Another Take on the Gender Wars
No matter how often denied, the differences are real.
October 23, 2013 - 12:03 am
Can one honestly imagine a construction crew, working on a mammoth heavy-duty project like this one, that would consist of, say, female Indian chiefs and politicians, members of the “community” that the University of Toronto, with admirable thoroughness, designates as LGBTTIQQ2SA (Lesbian, Gay, Bisexual, Transsexual, Transgender, Intersex, Queer/Questioning, 2 Spirited, Allies), and the usual covey of academic feminists? Every member of the current crew is of the male persuasion, not because women and certain minorities have been deliberately excluded by the patriarchy, but because the task at hand requires both a degree of conspicuous brawn and the mathematical and engineering expertise for which, on the whole, the male mind appears to be better suited. A plethora of reports, such as Statistics Canada, show that the proportion of female to male students enrolled in university math, engineering and architecture programs is far lower relative to the ratio of women to men in the humanities and some of the professions, such as health sciences and law, where women tend to outnumber their male counterparts, often by a hefty margin.
Larry Summers, former president of Harvard University, got himself into considerable hot water and effectively lost his job for suggesting that the paucity of women in some of the scientific disciplines could be accounted for by innate differences in mathematical ability between the sexes. Common experience and statistical distributions suggest that Summers was on to something, as a 2009 study by University of Wisconsin psychologist Janet Hyde strongly indicates. Men and women are obviously capable of performing many of the same tasks and are equally capable at innumerable trade, craft and professional enterprises, clustering around the mean and populating, at the very least, the first standard deviation of any bell curve chart measuring learning aptitudes.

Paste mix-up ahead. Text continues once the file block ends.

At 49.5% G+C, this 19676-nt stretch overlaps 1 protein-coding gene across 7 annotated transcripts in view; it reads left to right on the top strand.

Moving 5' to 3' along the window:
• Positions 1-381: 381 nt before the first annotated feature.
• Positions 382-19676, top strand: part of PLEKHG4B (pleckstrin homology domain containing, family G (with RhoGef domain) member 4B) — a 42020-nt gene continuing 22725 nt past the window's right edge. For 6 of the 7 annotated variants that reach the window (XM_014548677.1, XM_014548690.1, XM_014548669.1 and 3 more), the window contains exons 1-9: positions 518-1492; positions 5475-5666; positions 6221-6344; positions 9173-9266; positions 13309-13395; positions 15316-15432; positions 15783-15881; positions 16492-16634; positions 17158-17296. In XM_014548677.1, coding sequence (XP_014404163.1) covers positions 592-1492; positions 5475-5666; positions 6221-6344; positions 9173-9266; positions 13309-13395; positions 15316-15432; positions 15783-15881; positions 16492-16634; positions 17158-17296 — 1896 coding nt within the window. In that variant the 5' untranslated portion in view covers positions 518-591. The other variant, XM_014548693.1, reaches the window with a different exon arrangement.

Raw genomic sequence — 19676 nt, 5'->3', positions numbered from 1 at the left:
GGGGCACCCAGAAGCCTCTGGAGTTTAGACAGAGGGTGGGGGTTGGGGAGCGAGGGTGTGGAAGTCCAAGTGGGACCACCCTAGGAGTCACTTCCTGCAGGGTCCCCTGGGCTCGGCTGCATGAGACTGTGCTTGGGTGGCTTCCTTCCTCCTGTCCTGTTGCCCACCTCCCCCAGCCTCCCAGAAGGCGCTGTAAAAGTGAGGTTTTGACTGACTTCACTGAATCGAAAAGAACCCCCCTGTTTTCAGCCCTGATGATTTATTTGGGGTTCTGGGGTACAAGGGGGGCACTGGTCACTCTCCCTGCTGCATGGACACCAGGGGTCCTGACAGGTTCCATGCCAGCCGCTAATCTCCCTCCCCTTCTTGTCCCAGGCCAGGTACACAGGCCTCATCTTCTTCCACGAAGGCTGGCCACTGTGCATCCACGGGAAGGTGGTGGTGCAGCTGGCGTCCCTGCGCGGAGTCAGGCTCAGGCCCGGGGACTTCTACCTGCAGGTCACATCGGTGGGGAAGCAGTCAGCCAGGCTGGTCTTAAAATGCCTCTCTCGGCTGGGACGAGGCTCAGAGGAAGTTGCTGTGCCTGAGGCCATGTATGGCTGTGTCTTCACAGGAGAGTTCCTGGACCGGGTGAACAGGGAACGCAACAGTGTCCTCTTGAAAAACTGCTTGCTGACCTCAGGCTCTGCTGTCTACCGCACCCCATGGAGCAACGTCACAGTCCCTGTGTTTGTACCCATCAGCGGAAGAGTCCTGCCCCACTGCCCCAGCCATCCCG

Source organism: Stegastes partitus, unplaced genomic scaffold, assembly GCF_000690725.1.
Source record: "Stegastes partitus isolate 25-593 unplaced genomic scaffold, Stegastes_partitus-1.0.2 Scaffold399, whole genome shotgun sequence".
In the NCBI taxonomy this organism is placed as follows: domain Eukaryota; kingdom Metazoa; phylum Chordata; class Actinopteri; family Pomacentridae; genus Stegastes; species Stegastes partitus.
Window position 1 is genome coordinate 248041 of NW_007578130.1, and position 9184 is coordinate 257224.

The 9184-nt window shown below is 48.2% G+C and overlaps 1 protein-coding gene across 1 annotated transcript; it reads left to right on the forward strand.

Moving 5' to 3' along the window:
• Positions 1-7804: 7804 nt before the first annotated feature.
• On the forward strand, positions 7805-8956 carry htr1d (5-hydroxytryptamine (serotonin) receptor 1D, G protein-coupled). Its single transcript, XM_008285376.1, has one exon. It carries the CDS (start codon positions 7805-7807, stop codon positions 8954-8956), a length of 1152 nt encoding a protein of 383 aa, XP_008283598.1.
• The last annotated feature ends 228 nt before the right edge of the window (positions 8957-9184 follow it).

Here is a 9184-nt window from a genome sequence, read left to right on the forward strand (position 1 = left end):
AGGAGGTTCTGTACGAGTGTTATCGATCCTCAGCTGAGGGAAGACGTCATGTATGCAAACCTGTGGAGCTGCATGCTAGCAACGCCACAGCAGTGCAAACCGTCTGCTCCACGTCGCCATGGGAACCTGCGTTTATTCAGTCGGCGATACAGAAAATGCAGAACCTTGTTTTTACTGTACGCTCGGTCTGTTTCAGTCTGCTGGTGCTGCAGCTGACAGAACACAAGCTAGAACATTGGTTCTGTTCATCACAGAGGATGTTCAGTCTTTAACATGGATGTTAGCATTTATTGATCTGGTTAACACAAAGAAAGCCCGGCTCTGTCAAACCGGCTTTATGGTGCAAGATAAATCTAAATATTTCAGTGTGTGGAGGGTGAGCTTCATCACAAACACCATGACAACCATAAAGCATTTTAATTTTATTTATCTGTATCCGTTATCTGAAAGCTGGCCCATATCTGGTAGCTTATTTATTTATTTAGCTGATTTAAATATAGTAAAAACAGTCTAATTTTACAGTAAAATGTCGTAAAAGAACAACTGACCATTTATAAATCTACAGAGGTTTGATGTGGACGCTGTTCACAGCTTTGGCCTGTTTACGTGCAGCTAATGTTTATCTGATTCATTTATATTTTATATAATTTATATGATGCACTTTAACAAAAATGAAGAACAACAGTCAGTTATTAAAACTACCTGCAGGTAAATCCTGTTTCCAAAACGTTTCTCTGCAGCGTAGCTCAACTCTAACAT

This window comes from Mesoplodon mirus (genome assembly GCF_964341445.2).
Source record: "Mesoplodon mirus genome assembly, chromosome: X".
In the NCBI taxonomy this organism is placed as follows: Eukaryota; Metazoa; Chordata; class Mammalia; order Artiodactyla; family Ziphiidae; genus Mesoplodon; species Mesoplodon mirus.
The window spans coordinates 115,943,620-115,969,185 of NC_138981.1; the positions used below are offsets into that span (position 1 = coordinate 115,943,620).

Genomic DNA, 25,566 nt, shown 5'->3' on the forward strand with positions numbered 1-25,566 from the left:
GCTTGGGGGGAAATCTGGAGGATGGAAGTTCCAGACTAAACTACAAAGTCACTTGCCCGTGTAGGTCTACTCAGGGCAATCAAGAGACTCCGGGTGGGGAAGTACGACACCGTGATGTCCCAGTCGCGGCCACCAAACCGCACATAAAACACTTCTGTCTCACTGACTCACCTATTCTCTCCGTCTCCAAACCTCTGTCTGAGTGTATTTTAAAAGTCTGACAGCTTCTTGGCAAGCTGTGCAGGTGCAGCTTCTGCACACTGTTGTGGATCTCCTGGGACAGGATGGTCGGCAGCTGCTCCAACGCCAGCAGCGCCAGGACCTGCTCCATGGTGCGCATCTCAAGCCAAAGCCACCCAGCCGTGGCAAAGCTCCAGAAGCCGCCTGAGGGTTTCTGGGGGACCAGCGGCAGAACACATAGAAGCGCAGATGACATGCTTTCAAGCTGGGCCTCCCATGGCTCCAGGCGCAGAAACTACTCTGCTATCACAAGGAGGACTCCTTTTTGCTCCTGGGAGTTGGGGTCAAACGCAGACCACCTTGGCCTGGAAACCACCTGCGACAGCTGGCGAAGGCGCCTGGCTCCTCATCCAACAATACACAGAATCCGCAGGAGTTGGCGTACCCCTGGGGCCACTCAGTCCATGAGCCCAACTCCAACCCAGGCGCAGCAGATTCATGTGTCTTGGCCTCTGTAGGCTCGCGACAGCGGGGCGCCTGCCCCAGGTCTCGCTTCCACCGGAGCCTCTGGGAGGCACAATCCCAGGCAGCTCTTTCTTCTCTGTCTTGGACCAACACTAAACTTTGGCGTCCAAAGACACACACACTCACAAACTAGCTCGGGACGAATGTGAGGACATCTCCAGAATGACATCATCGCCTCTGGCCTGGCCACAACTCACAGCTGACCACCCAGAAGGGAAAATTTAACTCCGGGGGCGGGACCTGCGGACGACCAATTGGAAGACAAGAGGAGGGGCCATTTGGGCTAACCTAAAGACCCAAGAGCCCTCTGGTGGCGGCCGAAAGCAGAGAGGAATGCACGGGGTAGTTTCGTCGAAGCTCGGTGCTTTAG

But at the fringes of the second standard deviation and beyond, statistical distinctions come into play, women excelling in certain categories and men selected for in others — including those sectors of endeavor (apart from brute strength) that call for proficiency at manipulating abstractions, where men exceed women. While average scholastic performance and measures of achievement tend to be more or less identical between women and men, the variability of scores measuring specific competences in the sciences and highly abstract disciplines are male-overrepresented in the top percentiles, as Hyde’s study demonstrates. (Some findings seem to imply that Asian American women do as well or better in the sciences than their male peers, but Hyde prudently avoids plunging into the murky and socially problematic debate over differences between the Asian and Caucasian brain.)
The concepts of “inferiority” and “superiority” are inappropriate to group comparisons.
There is nothing inherent in being a woman that precludes high math ability. But there remains a distributional difference in male and female characteristics that leads to a larger number of men with high visuospatial skills, meaning that there are proportionally more men than women at both ends of the bell curve. The difference has an evolutionary rationale, a physiological basis, and a direct correlation with math scores.
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In a large sample of mathematically gifted youths, for example, seven times as many males as females scored in the top percentile of the SAT mathematics test. We do not have good test data on the male-female ratio at the top one-hundredth or top one-thousandth of a percentile, where first-rate mathematicians are most likely to be found, but collateral evidence suggests that the male advantage there continues to increase, perhaps exponentially.
Murray is not enunciating a patriarchal dogma. “Women,” he points out, “have their own cognitive advantages over men, many of them involving verbal fluency and interpersonal skills.” However, as mentioned above, men generally tend to excel in the more abstract categories and domains, for example in philosophy where, as Murray points out, “no woman has been a significant thinker in any of the world’s great philosophical traditions.”